class Deck: ... def __str__(self): s,spaces = "","" for c in self.cards: s = s + spaces + str(c) + "\n" spaces += " " return s
This example demonstrates several features. First, instead of looping over the range of all cards, using an expression like for i in range(len(self.cards)), and to access each card using its index i, as in self.cards[i], instead we simply traverse self.cards and assign each card to a variable c.
Second, instead of using the print command to print the cards, we use the str function to get their print representation. Passing an object as an argument to str, i.e. str(c), is equivalent to invoking the __str__ method on the object, i.e. c.__str__() .
Thirdly, we are using the variables s and spaces as accumulators. Initially, s and spaces are empty strings. Each time through the loop, a new string is generated and concatenated to the old value of s to get the new value. Similarly, each time through the loop a single space is added to spaces to increase the indentation level. When the loop ends, s finally contains the complete string representation of the Deck, which looks like this:
>>> red_deck = Deck() >>> print(red_deck) Ace of Clubs 2 of Clubs 3 of Clubs 4 of Clubs 5 of Clubs 6 of Clubs 7 of Clubs 8 of Clubs 9 of Clubs 10 of Clubs Jack of Clubs Queen of Clubs King of Clubs Ace of Diamonds 2 of Diamonds ...
And so on. Even though the result appears on 52 lines, it is one long string that contains newlines.
If a deck is perfectly shuffled, then any card is equally likely to appear anywhere in the deck, and any location in the deck is equally likely to contain any card.
To shuffle the deck, we will use the randrange function from the random module. With two integer arguments, a and b, randrange chooses a random integer in the range a <= x < b. Since the upper bound is strictly less than b, we can use the length of a list as the second parameter, and we are guaranteed to get a legal index in the list of cards. For example, if rng has already been instantiated as a random number source, this expression chooses the index of a random card in a deck:
An easy way to shuffle the deck is by traversing the cards and swapping each card with a randomly chosen one. It is possible that the card will be swapped with itself, but that is fine. In fact, if we precluded that possibility, the order of the cards would be less than entirely random:
class Deck: ... def shuffle(self): import random rng = random.Random() # Create a random generator num_cards = len(self.cards) for i in range(num_cards): j = rng.randrange(i, num_cards) (self.cards[i], self.cards[j]) = (self.cards[j], self.cards[i])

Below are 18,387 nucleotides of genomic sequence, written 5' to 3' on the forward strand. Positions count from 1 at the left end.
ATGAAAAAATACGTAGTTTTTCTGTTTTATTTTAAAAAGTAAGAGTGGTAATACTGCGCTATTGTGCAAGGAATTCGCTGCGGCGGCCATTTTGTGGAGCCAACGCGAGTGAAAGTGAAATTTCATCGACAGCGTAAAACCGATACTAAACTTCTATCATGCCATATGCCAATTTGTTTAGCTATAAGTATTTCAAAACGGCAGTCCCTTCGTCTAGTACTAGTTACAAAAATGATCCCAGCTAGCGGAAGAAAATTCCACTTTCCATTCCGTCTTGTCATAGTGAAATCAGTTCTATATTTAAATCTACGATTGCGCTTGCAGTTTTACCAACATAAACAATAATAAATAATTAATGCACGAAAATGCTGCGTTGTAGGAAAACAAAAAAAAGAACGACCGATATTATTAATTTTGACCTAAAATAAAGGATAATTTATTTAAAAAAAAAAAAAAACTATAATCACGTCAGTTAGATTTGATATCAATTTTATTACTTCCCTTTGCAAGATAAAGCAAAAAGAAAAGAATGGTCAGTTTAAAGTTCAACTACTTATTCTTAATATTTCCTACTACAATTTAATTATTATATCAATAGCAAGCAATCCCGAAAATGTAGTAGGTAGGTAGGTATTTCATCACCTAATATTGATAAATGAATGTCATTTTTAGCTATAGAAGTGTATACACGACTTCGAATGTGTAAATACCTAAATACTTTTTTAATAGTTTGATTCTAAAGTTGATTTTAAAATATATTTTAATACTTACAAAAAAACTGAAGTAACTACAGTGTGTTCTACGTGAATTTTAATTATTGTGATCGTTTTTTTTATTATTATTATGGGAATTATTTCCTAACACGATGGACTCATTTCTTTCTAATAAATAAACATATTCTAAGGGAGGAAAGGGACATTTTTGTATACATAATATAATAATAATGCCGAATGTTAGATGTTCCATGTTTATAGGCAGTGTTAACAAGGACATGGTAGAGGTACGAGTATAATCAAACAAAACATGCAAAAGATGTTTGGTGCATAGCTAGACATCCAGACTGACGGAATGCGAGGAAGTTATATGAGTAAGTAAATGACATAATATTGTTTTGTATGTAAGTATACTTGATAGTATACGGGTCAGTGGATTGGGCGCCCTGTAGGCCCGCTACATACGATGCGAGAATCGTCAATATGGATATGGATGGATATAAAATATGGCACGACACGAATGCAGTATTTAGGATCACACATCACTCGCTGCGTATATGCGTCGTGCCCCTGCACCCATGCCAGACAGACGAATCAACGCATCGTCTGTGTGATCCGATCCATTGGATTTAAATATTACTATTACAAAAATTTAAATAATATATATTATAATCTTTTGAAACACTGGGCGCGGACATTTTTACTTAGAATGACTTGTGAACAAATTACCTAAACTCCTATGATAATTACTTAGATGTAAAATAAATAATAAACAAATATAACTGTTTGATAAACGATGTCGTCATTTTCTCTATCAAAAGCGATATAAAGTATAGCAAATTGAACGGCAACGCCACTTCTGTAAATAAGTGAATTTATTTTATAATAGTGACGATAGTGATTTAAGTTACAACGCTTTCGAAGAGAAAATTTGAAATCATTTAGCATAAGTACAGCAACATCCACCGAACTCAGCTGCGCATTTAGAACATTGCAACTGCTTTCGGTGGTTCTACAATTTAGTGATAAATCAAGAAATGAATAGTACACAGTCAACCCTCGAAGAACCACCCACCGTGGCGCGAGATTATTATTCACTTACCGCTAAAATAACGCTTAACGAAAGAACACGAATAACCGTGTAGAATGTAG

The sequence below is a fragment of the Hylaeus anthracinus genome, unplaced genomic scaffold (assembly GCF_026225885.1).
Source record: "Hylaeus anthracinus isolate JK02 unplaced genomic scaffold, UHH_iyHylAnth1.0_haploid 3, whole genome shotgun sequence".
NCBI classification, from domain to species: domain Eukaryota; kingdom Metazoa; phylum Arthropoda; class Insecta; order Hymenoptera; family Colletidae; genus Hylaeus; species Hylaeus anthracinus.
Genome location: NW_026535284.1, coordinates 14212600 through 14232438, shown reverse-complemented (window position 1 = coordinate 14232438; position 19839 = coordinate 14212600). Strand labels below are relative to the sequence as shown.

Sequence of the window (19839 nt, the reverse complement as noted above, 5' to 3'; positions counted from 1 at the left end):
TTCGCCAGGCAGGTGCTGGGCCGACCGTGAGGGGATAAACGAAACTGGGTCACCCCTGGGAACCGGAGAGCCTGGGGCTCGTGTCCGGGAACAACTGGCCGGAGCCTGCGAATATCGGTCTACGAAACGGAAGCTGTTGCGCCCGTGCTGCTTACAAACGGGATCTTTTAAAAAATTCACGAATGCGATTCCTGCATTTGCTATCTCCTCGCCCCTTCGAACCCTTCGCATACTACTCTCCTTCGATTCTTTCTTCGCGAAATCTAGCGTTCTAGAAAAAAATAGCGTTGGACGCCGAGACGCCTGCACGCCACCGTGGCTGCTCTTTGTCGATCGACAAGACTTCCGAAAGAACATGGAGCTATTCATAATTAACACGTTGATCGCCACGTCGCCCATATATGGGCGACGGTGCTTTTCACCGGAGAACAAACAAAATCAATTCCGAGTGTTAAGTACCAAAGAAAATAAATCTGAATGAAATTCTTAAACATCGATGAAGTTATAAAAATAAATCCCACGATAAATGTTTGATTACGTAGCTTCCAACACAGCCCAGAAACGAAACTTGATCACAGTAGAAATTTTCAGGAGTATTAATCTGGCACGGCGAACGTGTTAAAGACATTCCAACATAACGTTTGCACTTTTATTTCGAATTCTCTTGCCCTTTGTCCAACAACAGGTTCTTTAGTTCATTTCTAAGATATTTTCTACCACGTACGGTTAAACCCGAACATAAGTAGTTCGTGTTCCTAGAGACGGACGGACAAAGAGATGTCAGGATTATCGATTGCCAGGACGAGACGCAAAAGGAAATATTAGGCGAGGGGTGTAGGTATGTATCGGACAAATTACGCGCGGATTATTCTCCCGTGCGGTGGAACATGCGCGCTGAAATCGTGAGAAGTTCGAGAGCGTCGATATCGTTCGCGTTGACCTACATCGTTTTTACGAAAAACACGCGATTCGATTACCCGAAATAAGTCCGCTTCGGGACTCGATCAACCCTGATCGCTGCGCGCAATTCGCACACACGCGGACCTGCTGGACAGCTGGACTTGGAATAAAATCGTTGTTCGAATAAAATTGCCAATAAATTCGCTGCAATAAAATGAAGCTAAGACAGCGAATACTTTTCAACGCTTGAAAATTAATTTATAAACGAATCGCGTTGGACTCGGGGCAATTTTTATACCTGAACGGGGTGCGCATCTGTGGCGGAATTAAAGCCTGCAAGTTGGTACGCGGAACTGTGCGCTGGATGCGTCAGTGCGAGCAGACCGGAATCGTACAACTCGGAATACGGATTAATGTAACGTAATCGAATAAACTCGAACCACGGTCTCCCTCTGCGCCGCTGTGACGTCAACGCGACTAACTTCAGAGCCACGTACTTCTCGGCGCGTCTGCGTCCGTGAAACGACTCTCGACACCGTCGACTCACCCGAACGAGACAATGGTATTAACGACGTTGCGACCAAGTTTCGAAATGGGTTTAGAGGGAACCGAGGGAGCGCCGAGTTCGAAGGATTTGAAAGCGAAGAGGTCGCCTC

>>> red_deck.shuffle() >>> print(red_deck)
Rather than assuming that there are fifty-two cards in the deck, we get the actual length of the list and store it in num_cards. This avoids having hardcoded numbers in the code, so that the algorithm is more generic and can be reused easily for other sizes of decks (such as those used for the blackjack card game).
Secondly, rather than looping over all cards, we now use a loop variable i to loop over the range of all cards, and access each card using its index i. We swap the current card at index i with one at a higher index j, chosen randomly from the cards that haven't been shuffled yet. Then we swap the current card (i) with the selected card (j) using a tuple assignment:
(self.cards[i], self.cards[j]) = (self.cards[j], self.cards[i])
While this is a good shuffling method, a random number generator object also has a shuffle method that can shuffle elements in a list, in place. So we could rewrite this function to use the one provided for us:
class Deck: ... def shuffle(self): import random rng = random.Random() # Create a random generator rng.shuffle(self.cards) # Use its shuffle method
Another method that would be useful for the Deck class is remove, which takes a card as a parameter, removes it and returns True, or False if the card was not in the deck (for example because it already has been removed before):
class Deck: ... def remove(self, card): if card in self.cards: self.cards.remove(card) return True else: return False
The in operator returns True if the first operand is in the second. If the first operand is an object, Python uses the object's __eq__ method to determine equality with items in the list. Since the __eq__ we provided in the Card class checks for deep equality, the remove method checks for deep equality.
To deal cards, we want to remove and return the top card. The list method pop provides a convenient way to do that:
class Deck: ... def pop(self): return self.cards.pop()
Actually, pop removes the last card in the list, so we are actually dealing from the bottom of the deck.
One more operation that we are likely to want is the Boolean function is_empty, which returns True if the deck contains no more cards:
class Deck: ... def is_empty(self): return self.cards == 
- A variable used in a loop to accumulate a series of values, such as by concatenating them onto a string or adding them to a running sum.
- class attribute
- A variable that is defined inside a class definition but outside any method. Class attributes are accessible from any method in the class and are shared by all instances of the class.
- class variable
- synonym for class attribute
- To represent one type of value using another type of value by constructing a mapping between them.
- magic methods for relational operators
__eq__ (equals) overloads the == operator
__le__ (equals) overloads the <= operator
__ge__ (equals) overloads the >= operator
__lt__ (equals) overloads the < operator
__gt__ (equals) overloads the > operator
__ne__ (equals) overloads the != operator
|[ThinkCS]||How To Think Like a Computer Scientist --- Learning with Python 3|